Comment #10 posted by konagold on April 03, 2009 at 17:45:03 PT
head spin FoM??
I get it after 70 years of a vicious cycle change at this pace seems dizzying let us hope this change gains more momentum even at the price of a spinning noggin 
[ Post Comment ]

Comment #9 posted by FoM on April 03, 2009 at 17:35:38 PT
More on Marijuana Inc.
Legalized Medical Marijuana Company Now Public Stock, Really (CVIV)April 3, 2009URL:
[ Post Comment ]

Comment #8 posted by FoM on April 03, 2009 at 17:33:51 PT
I'm happy that you are happy.
[ Post Comment ]

Comment #7 posted by FoM on April 03, 2009 at 17:13:38 PT
My head is spinning about all this stuff going on. I feel strangely spooked by the whole thing. I guess when a red flag pops up in my mind I pause.
[ Post Comment ]

Comment #6 posted by konagold on April 03, 2009 at 17:10:05 PT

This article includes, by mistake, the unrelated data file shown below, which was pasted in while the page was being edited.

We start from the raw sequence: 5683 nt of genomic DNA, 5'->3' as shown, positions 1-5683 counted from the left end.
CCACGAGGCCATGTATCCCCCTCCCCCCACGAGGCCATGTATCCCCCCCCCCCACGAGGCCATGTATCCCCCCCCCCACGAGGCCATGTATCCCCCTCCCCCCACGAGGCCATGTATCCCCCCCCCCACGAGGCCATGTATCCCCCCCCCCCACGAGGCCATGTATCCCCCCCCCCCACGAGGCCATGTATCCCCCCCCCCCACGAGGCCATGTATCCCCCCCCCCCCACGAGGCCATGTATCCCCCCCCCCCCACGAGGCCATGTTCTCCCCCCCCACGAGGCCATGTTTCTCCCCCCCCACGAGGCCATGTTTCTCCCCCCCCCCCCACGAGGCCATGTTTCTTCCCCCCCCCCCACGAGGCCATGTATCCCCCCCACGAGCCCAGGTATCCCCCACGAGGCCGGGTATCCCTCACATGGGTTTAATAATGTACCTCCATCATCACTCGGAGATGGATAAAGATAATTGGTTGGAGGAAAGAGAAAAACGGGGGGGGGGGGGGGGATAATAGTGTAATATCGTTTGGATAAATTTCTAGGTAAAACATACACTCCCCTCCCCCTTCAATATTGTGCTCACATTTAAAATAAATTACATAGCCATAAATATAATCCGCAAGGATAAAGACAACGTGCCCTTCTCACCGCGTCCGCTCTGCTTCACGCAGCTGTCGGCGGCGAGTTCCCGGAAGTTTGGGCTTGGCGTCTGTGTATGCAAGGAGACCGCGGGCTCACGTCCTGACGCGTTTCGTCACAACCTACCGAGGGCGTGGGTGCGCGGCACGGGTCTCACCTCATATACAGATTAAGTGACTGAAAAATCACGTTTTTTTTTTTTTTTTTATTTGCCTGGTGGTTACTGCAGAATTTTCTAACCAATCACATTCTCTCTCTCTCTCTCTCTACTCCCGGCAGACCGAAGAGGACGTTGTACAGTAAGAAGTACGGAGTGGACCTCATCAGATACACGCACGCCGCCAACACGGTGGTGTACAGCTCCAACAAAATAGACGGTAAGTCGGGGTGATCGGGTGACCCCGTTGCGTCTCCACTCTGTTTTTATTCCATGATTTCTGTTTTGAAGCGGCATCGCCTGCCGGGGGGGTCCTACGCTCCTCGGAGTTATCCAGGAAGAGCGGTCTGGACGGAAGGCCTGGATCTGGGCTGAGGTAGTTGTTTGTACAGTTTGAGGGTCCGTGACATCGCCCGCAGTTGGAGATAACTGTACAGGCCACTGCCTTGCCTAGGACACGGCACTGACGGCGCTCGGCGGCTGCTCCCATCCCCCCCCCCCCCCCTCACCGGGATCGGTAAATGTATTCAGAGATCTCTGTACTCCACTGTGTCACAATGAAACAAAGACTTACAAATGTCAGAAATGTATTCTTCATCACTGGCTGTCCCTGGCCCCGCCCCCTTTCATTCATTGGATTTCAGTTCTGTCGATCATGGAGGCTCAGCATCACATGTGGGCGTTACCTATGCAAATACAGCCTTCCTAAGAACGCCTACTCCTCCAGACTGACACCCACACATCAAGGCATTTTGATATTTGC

back to the post I made recently projecting the kind of profit to the farmer given 5 crop-acres in Hawaiior a potential 80,207 pounds per year from 5 crop-acres the bozo's on the political side of things want to charge us $150 an ounce when a farmer at TWO DOLLARS A POUND could gross $160,000 off of only five acres"to roughly figure what regulated medicinal Cannabis would provide in income to three profit sectors in the creation and distribution of medicinal Cannabis; to the farmer; to the government; and to marketing, wholesale to retail.if each of these got $10 per ounce, or $30 per ounce to the retail customer, what would 5 crop-acres of land in Hawaii potentially produce in a year?an acre is 43560 sq feet or 4840 square yards which divided by 1.196 equals about 4046 square meters per acre5 crop-acres is about 20,230 square metersDr list many seed providers and many 'boutique' seed descriptions claim yields of between 400 to as much as 800 grams per square meter.if ones choice of seed were to yield 600 grams per square meter then there is a potential of as much as 12,138,000 grams per harvest from 5 crop-acresif one allows for 120 days sprout to harvest time it is possible to harvest 3 times per year in tropical Hawaii[continual harvest are possible by starting plants each week and sizing the plants by controlling the light cycle]this is possible if one uses artificial lighting to extend day light hours during the winter short season preventing premature budding and the stunting of the plants near the winter solstice [I understand claims of as short as 54 days but I believe three harvest a year are more realistic outdoors]so three harvest per year equal a potential 36,414,000 grams per year from 5 crop-acresdivided by 454 equals a potential 80,207 pounds per year from 5 crop-acres or 1,283,312 ouncesso $12,833,120 would go to each, the farmer, the government, and the market, from the production from one five crop-acre farm in Hawaii per year at only $10 per ounce each[I realize that this is an idealized projection however if one were to only attain 50% of the potential not many crops produce six million gross a year from 5 acres by selling its crop at one tenth of what the current market bares]it is true that many have shown a willingness to pay $500 per ounce under current prohibitionso what is pot really worth in terms of produce level [corn, cabbages, carrots you know farm goods] prices??and just how ripped off are we cannabis consumers under the current scheme??would one rather pay 500 per ounce or 500 per pound??"yet these politicos want to RIP us OFF at $150 and ounce